Saanich to change parking requirements for new housing developments

CHEK

Saanich councillors have directed staff to change parking requirements for all new housing development projects to address affordable housing.

On Monday, in an almost unanimous vote, councillors voted to lower the parking minimums for all forms of new builds and convert those minimums into maximums for certain-sized projects.

“Reducing the need to build parking also reduces building expenses,” said Coun. Teale Phelps Bandaroff.

Bandaroff and Coun. Zac de Vries brought forward a policy framework for parking requirements.

For new developments of 12 units or less, the minimum amount of parking spaces per unit for single-family, two-family dwellings, and attached housing would go down from two spaces to one.

It would also reduce the current minimum for apartments from 1.5 spaces per unit to one.

For new developments with more than 12 units, the current minimums would instead convert into a maximum.

Single-family, two-family, and attached housing would be allowed a maximum of two parking spaces per unit, and apartments would be allowed only 1.5 spaces per unit.

Phelps Bandaroff says this move will help reduce the cost of housing projects.

“If they would like to build more — which they probably don’t want to do — they have to apply for a variance,” said the councillor.

Coun. Nathalie Chambers was the only one opposed, arguing that there wasn’t enough public input ahead of the decision.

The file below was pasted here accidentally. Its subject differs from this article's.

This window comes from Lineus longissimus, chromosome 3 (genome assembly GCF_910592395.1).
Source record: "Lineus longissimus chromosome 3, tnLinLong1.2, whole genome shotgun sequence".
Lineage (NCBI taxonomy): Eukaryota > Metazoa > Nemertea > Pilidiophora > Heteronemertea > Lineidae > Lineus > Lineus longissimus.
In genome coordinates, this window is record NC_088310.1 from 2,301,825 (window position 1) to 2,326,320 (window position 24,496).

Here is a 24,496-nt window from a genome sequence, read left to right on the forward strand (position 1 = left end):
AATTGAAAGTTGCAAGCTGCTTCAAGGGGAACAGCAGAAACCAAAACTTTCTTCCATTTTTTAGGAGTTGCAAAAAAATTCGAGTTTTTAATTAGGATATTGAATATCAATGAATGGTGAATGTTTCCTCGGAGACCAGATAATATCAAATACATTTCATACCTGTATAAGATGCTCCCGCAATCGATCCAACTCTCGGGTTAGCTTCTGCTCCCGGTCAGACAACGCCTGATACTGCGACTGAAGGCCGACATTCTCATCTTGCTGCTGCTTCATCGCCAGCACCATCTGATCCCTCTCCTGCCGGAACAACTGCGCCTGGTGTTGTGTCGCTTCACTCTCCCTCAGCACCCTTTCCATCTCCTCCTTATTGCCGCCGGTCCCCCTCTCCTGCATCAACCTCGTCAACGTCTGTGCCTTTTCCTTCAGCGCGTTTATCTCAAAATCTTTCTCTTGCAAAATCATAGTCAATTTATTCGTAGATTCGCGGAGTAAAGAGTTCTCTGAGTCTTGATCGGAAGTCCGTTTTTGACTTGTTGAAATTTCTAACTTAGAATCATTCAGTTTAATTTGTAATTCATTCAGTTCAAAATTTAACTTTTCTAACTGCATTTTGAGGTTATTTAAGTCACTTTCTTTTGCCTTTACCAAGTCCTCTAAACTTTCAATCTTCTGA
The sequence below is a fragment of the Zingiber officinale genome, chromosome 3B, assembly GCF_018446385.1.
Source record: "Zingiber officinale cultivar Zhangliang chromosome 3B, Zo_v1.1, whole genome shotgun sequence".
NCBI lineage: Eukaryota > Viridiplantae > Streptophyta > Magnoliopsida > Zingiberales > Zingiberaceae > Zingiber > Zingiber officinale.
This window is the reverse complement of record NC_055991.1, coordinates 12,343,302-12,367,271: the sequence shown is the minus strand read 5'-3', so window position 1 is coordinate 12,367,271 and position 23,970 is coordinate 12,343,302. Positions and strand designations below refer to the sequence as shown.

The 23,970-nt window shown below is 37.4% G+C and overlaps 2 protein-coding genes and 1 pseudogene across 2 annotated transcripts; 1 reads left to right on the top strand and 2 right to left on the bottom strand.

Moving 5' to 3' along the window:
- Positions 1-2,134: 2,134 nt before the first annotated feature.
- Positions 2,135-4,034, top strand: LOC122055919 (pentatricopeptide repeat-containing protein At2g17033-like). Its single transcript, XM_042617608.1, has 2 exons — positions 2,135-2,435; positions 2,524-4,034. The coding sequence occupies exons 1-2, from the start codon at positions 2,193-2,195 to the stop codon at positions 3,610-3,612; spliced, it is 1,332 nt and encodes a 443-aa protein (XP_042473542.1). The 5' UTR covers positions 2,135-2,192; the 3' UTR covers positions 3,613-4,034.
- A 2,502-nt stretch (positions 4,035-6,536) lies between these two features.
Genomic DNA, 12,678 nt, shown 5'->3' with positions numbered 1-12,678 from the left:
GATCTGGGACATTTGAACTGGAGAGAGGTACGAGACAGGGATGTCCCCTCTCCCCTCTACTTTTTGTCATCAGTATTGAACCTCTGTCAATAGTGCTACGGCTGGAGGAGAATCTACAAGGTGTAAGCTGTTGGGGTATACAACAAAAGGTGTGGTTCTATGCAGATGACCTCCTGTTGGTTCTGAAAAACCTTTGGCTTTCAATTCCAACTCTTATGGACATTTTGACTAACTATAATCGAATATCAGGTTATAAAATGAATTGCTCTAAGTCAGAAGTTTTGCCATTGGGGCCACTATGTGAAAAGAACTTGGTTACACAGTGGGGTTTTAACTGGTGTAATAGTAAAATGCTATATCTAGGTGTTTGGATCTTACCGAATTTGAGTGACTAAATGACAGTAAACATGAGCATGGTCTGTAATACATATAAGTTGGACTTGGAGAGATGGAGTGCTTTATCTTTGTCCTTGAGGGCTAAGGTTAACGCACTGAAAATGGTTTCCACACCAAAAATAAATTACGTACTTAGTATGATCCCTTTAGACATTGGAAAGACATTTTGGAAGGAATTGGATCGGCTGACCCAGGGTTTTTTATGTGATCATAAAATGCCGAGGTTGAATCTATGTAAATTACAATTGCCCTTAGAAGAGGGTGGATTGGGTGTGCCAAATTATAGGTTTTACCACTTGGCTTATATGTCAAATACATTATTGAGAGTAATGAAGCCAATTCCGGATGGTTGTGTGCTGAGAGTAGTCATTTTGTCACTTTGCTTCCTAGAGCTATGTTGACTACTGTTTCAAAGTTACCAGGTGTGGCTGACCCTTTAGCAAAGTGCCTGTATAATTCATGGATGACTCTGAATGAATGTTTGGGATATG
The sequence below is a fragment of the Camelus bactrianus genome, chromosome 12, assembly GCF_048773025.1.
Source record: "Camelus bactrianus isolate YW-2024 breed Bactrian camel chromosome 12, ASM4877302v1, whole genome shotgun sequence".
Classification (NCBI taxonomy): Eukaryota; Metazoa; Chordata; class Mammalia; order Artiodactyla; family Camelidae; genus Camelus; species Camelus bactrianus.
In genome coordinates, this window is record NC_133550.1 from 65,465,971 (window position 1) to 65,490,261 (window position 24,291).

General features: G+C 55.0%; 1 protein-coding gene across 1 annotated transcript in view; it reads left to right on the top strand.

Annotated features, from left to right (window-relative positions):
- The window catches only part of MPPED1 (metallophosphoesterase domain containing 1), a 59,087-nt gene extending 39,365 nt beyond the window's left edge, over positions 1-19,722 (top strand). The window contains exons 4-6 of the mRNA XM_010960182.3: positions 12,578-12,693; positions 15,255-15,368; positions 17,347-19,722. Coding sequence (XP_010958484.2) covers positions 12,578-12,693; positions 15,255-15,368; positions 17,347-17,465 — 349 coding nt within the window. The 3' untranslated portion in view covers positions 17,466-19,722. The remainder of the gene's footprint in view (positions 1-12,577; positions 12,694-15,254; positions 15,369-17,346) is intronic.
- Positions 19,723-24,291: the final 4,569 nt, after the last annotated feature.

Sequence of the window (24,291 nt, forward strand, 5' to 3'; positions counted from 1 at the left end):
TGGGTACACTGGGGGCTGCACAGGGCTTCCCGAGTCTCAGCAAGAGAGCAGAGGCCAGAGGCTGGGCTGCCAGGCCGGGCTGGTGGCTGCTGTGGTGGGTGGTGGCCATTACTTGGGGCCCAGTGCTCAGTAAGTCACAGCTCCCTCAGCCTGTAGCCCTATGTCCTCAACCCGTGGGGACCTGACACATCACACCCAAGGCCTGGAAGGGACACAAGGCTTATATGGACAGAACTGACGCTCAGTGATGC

“When there is no parking, people park on residential streets. It causes safety issues,” said Chambers.

Chambers also expressed concern that staff are being directed to request funding for separate changes in the framework, which would compete with other incentives seeking funding.

“There’s also the bylaw enforcement and signage needed for PKOLs and other areas in our People, Pets, Parks implementation to be successful that are all going to be competing for a one-time surplus ask,” said Chambers.

The request for funding would only cover separate changes that staff are exploring, such as addressing current bicycle and vehicle parking rates. The funding would not be used for the parking requirement changes for new housing developments.

Coun. de Vries says this policy framework aligns with incoming provincial legislation.

“It goes above and beyond the province. It puts in a framework where we’re building the amount of parking that we need and not more,” added de Vries.

Changes to the bylaw are expected to be made by the summer.

Oli HerreraOli Herrera

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